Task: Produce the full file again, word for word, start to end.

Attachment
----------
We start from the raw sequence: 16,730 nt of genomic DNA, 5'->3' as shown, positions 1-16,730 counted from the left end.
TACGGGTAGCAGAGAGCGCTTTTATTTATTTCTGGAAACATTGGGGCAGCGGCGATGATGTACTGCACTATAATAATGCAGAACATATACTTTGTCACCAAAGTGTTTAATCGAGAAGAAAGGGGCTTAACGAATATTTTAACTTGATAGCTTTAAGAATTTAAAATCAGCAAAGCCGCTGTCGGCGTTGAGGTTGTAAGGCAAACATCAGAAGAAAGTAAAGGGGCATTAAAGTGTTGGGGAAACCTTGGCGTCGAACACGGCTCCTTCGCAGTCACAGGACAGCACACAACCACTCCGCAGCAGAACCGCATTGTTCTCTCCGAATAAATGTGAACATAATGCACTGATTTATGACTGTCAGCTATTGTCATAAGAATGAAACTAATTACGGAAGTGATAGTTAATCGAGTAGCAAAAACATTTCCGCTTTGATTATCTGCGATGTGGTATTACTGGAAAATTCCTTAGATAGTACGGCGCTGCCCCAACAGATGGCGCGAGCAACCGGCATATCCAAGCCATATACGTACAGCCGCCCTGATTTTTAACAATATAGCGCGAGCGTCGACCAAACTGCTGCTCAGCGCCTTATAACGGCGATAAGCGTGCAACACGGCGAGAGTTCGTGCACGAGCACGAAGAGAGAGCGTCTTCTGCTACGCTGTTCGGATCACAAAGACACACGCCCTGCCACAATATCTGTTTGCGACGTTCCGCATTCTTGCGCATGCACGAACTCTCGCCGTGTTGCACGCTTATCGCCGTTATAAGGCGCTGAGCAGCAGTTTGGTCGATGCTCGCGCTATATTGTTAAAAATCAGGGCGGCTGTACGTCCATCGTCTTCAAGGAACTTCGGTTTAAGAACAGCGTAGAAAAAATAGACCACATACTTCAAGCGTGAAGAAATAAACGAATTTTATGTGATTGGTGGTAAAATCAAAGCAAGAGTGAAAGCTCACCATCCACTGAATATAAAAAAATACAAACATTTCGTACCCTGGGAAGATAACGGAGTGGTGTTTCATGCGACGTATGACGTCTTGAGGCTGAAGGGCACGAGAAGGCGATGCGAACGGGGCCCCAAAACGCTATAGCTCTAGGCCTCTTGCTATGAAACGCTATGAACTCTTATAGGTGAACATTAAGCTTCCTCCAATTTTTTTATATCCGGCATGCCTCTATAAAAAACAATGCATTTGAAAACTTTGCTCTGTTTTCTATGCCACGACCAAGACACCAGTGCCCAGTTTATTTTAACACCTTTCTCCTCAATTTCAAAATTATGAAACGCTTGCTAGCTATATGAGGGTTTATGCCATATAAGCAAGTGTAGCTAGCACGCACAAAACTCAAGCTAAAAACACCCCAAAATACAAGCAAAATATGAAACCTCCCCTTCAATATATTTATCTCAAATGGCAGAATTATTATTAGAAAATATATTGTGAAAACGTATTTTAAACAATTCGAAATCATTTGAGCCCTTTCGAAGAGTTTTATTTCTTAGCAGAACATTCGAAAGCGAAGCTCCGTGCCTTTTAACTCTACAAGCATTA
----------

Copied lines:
We start from the raw sequence: 16,730 nt of genomic DNA, 5'->3' as shown, positions 1-16,730 counted from the left end.
TACGGGTAGCAGAGAGCGCTTTTATTTATTTCTGGAAACATTGGGGCAGCGGCGATGATGTACTGCACTATAATAATGCAGAACATATACTTTGTCACCAAAGTGTTTAATCGAGAAGAAAGGGGCTTAACGAATATTTTAACTTGATAGCTTTAAGAATTTAAAATCAGCAAAGCCGCTGTCGGCGTTGAGGTTGTAAGGCAAACATCAGAAGAAAGTAAAGGGGCATTAAAGTGTTGGGGAAACCTTGGCGTCGAACACGGCTCCTTCGCAGTCACAGGACAGCACACAACCACTCCGCAGCAGAACCGCATTGTTCTCTCCGAATAAATGTGAACATAATGCACTGATTTATGACTGTCAGCTATTGTCATAAGAATGAAACTAATTACGGAAGTGATAGTTAATCGAGTAGCAAAAACATTTCCGCTTTGATTATCTGCGATGTGGTATTACTGGAAAATTCCTTAGATAGTACGGCGCTGCCCCAACAGATGGCGCGAGCAACCGGCATATCCAAGCCATATACGTACAGCCGCCCTGATTTTTAACAATATAGCGCGAGCGTCGACCAAACTGCTGCTCAGCGCCTTATAACGGCGATAAGCGTGCAACACGGCGAGAGTTCGTGCACGAGCACGAAGAGAGAGCGTCTTCTGCTACGCTGTTCGGATCACAAAGACACACGCCCTGCCACAATATCTGTTTGCGACGTTCCGCATTCTTGCGCATGCACGAACTCTCGCCGTGTTGCACGCTTATCGCCGTTATAAGGCGCTGAGCAGCAGTTTGGTCGATGCTCGCGCTATATTGTTAAAAATCAGGGCGGCTGTACGTCCATCGTCTTCAAGGAACTTCGGTTTAAGAACAGCGTAGAAAAAATAGACCACATACTTCAAGCGTGAAGAAATAAACGAATTTTATGTGATTGGTGGTAAAATCAAAGCAAGAGTGAAAGCTCACCATCCACTGAATATAAAAAAATACAAACATTTCGTACCCTGGGAAGATAACGGAGTGGTGTTTCATGCGACGTATGACGTCTTGAGGCTGAAGGGCACGAGAAGGCGATGCGAACGGGGCCCCAAAACGCTATAGCTCTAGGCCTCTTGCTATGAAACGCTATGAACTCTTATAGGTGAACATTAAGCTTCCTCCAATTTTTTTATATCCGGCATGCCTCTATAAAAAACAATGCATTTGAAAACTTTGCTCTGTTTTCTATGCCACGACCAAGACACCAGTGCCCAGTTTATTTTAACACCTTTCTCCTCAATTTCAAAATTATGAAACGCTTGCTAGCTATATGAGGGTTTATGCCATATAAGCAAGTGTAGCTAGCACGCACAAAACTCAAGCTAAAAACACCCCAAAATACAAGCAAAATATGAAACCTCCCCTTCAATATATTTATCTCAAATGGCAGAATTATTATTAGAAAATATATTGTGAAAACGTATTTTAAACAATTCGAAATCATTTGAGCCCTTTCGAAGAGTTTTATTTCTTAGCAGAACATTCGAAAGCGAAGCTCCGTGCCTTTTAACTCTACAAGCATTA